[Read: 3 Cover Letter Tips That Guarantee an Interview.]

In addition to the written elements, the ability to sell yourself during phone or Skype interviews is crucial. "Attitude, spirit and personality are especially important because we are not face to face," Gamble says. "I want to hear the excitement you have about the job."

Articulate clear reasons for relocating. Over the course of the job hunt and interview process, be prepared to reiterate why you want to relocate for work in the first place. Employers are somewhat leery about "pack up and move" scenarios, according to Good. Because of this, "candidates need to carefully articulate what the primary drivers are that are causing [them] to relocate," he says. "If you hear a candidate say something like 'a whole bunch of my college buddies are living in this area, and I'm going to move so I can be around with them more,' that really doesn't give the employers a lot of confidence that if things get tough, you won't pack up and move and end up wasting [their] time."

It's certainly not uncommon for people to relocate for reasons such as being closer to aging family members or to try a new career path, but consider how you approach this topic. Regardless of what's driving you to move, "employers want to see that you are really looking to make a positive impact at their company," Gamble says.

Another way to prevent what may appear to be a passive job application or sporadic relocation is to avoid sending multiple résumés to the same company for different positions. "If you submit a résumé for multiple roles, that is certainly a red flag," Good says. "Are you really a specialist or are [you] just sitting in pajamas across the country pressing send, send, send all the time, trying to get some action somewhere?"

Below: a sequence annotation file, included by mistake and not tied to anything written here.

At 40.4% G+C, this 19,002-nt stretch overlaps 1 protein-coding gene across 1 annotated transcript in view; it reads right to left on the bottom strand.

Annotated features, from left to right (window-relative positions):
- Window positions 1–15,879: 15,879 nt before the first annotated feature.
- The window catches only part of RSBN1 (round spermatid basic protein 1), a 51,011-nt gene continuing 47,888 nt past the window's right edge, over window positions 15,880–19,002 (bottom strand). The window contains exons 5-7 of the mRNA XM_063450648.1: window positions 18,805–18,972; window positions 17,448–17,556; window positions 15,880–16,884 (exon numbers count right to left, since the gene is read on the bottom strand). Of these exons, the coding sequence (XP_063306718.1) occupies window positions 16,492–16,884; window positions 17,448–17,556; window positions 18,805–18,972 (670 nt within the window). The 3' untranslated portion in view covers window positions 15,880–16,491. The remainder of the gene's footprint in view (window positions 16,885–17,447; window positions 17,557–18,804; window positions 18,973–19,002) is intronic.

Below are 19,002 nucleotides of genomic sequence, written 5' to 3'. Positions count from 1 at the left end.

[Read: Should You Apply For a Job You're Unqualified For?]

Be prepared to invest some time and money. If you are serious about finding a job in a completely new area, get ready to invest more than just a few hours of effort on application materials. "Start by making a list of the people you want to meet with through the networking and/or a target list of the top 10 places you would want to work," Crawford says. "Then plan about a weeklong trip to a desired area, and reach out to potential employers for meetings. It's OK to say something like, 'I am moving to X on this date, and I'd like to come in and talk with you about a little bit about your firm.' You don't have to ask for a job right off the bat."

However, remember that money for travel will most likely be part of your job hunt expenses. "Unless you are fortunate enough to be a candidate with a very validated, hard to find skill set, employers will not typically pay to bring you out for a meeting or initial interview," Good says. "Try to orchestrate multiple job interviews while in that area to get the most out of your trips and its costs. The more you can connect with the organizations and people in the area, the more helpful that will be."

[Read: 6 Crucial Benefits to Negotiate Besides Salary.]

If your desired contacts are unable to meet with you during your trip, present the option of a video conference or phone call instead. "You really need to cover all your bases in this case because it can be tough," Crawford says. "Find a way to make it as easy as possible on employers to hire you."